STEVE O’NEILL: You touched on something that’s important which is there has been a change in sentiment, negative use towards duration peaked in October, and that sentiment has changed as rates have come down and the forward curve looks to be gradually declining out there in 2023. And so sentiment has changed, and you can see that in terms of bond prices and yields coming down, you can see open end-mutual funds having positive flows again in the bond space. But you’re not really seeing that positive sentiment change in discount, and so I think that creates the opportunity. A muni bond fund is a A, AA bag of bonds that has a +10 year duration, and so that’s the first decision, do I want this asset class exposure? Do I have room for this investment in my portfolio? What’s my risk budget for duration? And so when I think about a risk budget for duration, I think most of us have one, whether we’re individual or institutional. If you’ve got duration in your portfolio, we think it makes a lot of sense to look at munis because they’re such high quality and they’re trading cheap relative to treasuries. But if you can buy that at a discount which is 10% or higher, I think that’s really interesting. And that’s something that investors might say, “Hey look, I kind of missed this recent rally in bonds.” Which is true, market prices are up, net asset values are up across the board, but discounts really haven’t changed, and in many cases they’re wider. And so when you look at the space, yeah, muni bonds are still down 20-25% total return, sure they’re up maybe 10% off of the lows, but when you look at the discounts it’s just really interesting to be able to buy into such an imbalance on supply and demand. And everyone’s so pessimistic about fixed income in the closed-end fund space, they’re still able to buy wide discounts, and so we think that’s the opportunity. If you’ve got a duration budget, we really recommend looking at muni closed-end funds as a way of filling that exposure.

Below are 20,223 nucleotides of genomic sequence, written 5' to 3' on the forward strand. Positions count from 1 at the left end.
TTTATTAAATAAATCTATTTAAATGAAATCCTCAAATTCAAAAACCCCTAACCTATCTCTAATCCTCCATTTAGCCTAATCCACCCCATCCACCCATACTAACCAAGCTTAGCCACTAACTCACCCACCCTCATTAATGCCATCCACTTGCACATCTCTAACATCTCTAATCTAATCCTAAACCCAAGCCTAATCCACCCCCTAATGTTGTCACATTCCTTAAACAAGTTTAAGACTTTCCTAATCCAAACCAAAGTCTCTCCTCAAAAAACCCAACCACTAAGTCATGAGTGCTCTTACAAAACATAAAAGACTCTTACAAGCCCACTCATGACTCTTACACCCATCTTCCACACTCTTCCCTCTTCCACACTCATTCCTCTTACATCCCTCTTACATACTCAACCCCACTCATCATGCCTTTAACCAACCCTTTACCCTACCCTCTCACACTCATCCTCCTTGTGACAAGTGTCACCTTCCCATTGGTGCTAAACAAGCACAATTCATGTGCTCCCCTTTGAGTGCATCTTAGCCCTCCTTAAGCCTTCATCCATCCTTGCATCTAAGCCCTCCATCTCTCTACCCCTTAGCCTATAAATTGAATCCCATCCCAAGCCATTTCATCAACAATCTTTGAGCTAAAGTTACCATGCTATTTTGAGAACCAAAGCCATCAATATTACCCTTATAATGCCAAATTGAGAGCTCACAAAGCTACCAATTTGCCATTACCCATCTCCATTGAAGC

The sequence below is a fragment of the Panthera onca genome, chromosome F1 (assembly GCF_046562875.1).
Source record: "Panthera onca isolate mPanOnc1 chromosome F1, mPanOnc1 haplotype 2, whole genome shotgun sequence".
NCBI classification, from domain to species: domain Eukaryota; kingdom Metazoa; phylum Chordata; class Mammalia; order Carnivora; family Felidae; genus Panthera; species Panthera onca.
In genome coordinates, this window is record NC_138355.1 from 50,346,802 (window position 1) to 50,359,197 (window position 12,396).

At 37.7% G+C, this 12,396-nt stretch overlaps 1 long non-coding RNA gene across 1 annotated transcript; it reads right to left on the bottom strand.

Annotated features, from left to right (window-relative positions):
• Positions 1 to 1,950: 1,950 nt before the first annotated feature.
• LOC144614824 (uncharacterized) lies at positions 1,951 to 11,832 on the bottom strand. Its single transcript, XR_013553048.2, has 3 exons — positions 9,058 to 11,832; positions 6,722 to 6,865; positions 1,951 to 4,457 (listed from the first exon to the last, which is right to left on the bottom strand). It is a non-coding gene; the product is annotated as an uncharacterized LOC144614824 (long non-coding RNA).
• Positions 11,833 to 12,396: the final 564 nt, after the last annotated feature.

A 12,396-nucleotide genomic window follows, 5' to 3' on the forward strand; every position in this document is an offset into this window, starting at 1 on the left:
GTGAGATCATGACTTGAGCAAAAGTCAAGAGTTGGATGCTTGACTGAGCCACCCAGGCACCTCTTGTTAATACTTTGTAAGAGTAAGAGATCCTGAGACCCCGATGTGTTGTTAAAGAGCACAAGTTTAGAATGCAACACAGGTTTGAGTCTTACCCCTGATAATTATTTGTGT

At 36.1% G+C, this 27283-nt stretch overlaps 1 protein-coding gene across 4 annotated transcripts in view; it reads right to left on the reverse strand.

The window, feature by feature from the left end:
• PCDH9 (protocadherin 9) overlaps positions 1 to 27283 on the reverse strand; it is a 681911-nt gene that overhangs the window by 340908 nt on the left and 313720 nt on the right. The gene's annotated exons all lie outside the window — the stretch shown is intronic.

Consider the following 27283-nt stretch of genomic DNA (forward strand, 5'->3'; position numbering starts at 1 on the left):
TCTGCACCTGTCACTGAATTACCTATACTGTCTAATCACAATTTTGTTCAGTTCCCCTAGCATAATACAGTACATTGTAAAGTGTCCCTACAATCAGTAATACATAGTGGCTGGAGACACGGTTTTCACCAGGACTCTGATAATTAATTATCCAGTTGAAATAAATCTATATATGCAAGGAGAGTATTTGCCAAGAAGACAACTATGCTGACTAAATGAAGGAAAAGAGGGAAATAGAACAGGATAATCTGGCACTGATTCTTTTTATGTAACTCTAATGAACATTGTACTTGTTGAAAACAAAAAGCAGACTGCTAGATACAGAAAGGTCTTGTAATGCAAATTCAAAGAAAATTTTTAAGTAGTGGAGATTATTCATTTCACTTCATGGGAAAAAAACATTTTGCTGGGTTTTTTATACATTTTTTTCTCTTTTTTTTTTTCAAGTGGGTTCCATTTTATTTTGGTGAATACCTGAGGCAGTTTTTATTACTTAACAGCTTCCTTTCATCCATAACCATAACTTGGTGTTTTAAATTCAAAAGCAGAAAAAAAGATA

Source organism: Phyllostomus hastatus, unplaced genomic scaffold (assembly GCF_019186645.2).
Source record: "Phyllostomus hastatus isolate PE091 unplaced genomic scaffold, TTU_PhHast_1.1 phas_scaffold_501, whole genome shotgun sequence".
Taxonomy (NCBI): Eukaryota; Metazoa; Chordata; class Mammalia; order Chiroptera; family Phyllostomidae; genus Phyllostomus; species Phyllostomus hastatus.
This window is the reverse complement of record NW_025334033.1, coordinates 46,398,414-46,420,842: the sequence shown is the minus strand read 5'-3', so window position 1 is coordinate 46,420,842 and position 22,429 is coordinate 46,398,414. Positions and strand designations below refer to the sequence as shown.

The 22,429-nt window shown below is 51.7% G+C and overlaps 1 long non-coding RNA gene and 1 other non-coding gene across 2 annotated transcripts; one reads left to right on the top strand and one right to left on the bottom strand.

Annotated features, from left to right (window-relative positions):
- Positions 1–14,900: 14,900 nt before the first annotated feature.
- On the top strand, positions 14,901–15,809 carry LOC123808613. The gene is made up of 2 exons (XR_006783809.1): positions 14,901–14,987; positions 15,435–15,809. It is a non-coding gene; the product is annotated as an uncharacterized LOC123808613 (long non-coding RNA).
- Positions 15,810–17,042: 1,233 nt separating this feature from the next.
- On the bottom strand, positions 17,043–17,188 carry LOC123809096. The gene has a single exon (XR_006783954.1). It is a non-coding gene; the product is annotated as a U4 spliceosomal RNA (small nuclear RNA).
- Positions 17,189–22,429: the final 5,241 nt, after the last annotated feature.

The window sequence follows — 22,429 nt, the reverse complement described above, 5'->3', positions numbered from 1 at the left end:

CHUCK JAFFE: As we go through the seasonal impacts, you’ve got the tax-loss harvesting, you’ve got people putting new money to work, et cetera. You typically see closed-end funds get a little bit of a pop at the beginning of the year. Once we get some normalization, we’ve gotten through the seasonal effect, what is your outlook for closed-end funds generally in 2023?